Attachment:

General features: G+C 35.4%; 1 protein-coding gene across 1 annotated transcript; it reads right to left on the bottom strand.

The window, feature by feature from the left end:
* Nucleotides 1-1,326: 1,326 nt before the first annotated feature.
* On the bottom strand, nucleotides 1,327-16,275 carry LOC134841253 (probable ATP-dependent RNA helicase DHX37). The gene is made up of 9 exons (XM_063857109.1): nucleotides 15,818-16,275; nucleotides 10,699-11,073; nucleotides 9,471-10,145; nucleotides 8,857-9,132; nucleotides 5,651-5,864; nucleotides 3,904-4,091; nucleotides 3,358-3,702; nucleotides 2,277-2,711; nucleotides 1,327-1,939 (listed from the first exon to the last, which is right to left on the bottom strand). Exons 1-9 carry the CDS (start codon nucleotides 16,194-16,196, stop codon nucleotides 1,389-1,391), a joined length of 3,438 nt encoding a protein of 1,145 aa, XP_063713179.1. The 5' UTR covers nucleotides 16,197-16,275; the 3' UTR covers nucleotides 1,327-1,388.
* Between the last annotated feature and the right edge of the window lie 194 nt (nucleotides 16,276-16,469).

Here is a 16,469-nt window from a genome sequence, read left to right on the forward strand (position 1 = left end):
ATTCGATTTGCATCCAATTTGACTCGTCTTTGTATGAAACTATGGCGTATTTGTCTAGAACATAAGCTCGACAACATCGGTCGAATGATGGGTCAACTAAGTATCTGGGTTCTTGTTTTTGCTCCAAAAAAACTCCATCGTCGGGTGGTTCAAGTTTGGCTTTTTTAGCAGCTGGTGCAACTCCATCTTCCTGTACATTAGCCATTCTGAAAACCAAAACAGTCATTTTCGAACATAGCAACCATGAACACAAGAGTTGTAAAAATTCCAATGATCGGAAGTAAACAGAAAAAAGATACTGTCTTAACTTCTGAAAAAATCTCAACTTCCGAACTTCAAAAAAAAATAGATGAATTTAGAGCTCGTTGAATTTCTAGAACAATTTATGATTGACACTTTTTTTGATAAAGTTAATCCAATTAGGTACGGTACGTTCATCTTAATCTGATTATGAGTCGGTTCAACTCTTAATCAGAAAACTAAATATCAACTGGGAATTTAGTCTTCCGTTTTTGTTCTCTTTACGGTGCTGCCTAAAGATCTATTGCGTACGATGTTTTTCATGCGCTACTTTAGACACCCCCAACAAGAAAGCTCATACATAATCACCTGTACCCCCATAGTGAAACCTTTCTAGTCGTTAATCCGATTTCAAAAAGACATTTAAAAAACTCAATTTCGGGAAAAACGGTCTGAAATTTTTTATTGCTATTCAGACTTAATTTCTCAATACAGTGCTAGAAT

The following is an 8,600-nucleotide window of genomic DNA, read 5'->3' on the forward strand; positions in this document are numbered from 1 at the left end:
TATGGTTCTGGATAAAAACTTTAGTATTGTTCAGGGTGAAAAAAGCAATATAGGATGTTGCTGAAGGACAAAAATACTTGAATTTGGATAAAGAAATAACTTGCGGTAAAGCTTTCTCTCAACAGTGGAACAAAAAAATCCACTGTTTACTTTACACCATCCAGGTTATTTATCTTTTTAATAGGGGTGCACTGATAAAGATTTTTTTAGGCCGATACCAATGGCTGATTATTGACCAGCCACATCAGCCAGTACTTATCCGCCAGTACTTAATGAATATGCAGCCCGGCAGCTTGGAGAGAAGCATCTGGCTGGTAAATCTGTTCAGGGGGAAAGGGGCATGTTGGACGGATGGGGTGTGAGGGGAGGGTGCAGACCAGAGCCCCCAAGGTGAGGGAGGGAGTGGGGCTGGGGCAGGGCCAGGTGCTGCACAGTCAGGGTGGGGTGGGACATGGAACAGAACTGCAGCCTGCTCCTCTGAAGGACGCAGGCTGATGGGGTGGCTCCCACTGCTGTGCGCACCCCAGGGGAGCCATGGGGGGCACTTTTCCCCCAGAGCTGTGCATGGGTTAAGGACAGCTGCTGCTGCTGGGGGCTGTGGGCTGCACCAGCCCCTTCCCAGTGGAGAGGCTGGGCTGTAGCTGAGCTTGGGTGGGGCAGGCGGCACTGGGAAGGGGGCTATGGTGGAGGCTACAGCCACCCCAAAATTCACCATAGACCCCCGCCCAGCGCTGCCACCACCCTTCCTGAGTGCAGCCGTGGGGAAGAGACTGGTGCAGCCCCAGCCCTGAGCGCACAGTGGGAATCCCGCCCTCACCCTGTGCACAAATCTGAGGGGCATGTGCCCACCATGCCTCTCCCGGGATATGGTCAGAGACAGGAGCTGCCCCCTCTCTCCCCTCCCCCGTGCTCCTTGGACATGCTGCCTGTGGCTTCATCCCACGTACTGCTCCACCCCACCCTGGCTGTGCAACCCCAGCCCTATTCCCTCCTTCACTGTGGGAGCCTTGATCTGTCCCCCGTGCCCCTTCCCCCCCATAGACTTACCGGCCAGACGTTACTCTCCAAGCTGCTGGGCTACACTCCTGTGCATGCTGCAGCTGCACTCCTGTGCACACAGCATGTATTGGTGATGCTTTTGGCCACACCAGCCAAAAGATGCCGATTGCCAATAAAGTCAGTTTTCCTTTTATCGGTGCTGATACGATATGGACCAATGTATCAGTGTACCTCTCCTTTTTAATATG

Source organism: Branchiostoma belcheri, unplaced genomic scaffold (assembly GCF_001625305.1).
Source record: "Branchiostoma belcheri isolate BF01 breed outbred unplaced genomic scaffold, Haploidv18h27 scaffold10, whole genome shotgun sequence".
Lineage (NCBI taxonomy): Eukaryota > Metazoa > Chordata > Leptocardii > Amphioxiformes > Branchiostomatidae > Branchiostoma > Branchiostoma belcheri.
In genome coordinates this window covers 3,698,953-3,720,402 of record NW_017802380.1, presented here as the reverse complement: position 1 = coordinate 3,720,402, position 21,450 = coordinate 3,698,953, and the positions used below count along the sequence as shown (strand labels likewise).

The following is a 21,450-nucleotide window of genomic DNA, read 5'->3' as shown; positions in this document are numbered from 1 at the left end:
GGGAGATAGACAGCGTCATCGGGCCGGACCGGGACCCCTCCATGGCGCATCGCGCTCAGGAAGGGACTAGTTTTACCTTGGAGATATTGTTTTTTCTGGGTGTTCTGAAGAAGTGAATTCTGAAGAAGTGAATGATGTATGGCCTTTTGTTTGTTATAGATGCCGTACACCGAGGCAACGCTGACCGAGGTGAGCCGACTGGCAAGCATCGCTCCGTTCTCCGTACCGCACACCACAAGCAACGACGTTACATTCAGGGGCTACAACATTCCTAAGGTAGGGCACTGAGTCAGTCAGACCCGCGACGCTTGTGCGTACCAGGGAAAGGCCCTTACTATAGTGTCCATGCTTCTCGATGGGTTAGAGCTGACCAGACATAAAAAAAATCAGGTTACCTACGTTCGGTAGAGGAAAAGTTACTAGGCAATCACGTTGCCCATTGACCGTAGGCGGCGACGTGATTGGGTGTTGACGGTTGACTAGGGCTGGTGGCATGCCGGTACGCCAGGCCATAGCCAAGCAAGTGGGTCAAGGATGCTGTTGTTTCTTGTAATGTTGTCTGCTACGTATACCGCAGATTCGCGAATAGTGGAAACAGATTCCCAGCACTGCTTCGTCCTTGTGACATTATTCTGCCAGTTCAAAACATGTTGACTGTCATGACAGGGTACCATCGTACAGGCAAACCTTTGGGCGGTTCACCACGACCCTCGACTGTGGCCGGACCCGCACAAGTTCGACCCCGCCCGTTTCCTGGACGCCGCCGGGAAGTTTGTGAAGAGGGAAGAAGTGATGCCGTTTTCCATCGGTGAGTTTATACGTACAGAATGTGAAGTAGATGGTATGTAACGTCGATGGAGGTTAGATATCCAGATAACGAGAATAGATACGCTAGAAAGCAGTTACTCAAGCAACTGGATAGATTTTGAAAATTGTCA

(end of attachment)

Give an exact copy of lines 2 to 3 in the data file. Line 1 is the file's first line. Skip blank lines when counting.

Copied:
The window, feature by feature from the left end:
* Nucleotides 1-1,326: 1,326 nt before the first annotated feature.